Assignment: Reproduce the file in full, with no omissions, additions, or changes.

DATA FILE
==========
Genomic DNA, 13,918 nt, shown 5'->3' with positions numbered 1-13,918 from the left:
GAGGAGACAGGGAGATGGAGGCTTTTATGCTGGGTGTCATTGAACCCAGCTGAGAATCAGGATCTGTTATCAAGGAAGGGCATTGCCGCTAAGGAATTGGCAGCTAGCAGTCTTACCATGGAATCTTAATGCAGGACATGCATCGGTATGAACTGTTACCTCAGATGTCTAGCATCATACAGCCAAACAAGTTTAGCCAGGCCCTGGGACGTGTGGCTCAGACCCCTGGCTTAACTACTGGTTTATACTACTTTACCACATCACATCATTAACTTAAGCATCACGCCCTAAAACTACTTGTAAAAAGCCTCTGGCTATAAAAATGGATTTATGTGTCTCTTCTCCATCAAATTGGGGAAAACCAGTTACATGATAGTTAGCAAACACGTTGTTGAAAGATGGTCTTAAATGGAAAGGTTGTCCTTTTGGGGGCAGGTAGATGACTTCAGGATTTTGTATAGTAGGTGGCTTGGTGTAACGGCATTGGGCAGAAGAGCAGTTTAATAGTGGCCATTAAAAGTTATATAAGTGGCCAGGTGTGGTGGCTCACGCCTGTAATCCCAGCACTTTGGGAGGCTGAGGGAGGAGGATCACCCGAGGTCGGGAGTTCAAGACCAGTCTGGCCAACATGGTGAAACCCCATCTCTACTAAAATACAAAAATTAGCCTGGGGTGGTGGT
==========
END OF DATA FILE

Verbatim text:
Genomic DNA, 13,918 nt, shown 5'->3' with positions numbered 1-13,918 from the left:
GAGGAGACAGGGAGATGGAGGCTTTTATGCTGGGTGTCATTGAACCCAGCTGAGAATCAGGATCTGTTATCAAGGAAGGGCATTGCCGCTAAGGAATTGGCAGCTAGCAGTCTTACCATGGAATCTTAATGCAGGACATGCATCGGTATGAACTGTTACCTCAGATGTCTAGCATCATACAGCCAAACAAGTTTAGCCAGGCCCTGGGACGTGTGGCTCAGACCCCTGGCTTAACTACTGGTTTATACTACTTTACCACATCACATCATTAACTTAAGCATCACGCCCTAAAACTACTTGTAAAAAGCCTCTGGCTATAAAAATGGATTTATGTGTCTCTTCTCCATCAAATTGGGGAAAACCAGTTACATGATAGTTAGCAAACACGTTGTTGAAAGATGGTCTTAAATGGAAAGGTTGTCCTTTTGGGGGCAGGTAGATGACTTCAGGATTTTGTATAGTAGGTGGCTTGGTGTAACGGCATTGGGCAGAAGAGCAGTTTAATAGTGGCCATTAAAAGTTATATAAGTGGCCAGGTGTGGTGGCTCACGCCTGTAATCCCAGCACTTTGGGAGGCTGAGGGAGGAGGATCACCCGAGGTCGGGAGTTCAAGACCAGTCTGGCCAACATGGTGAAACCCCATCTCTACTAAAATACAAAAATTAGCCTGGGGTGGTGGT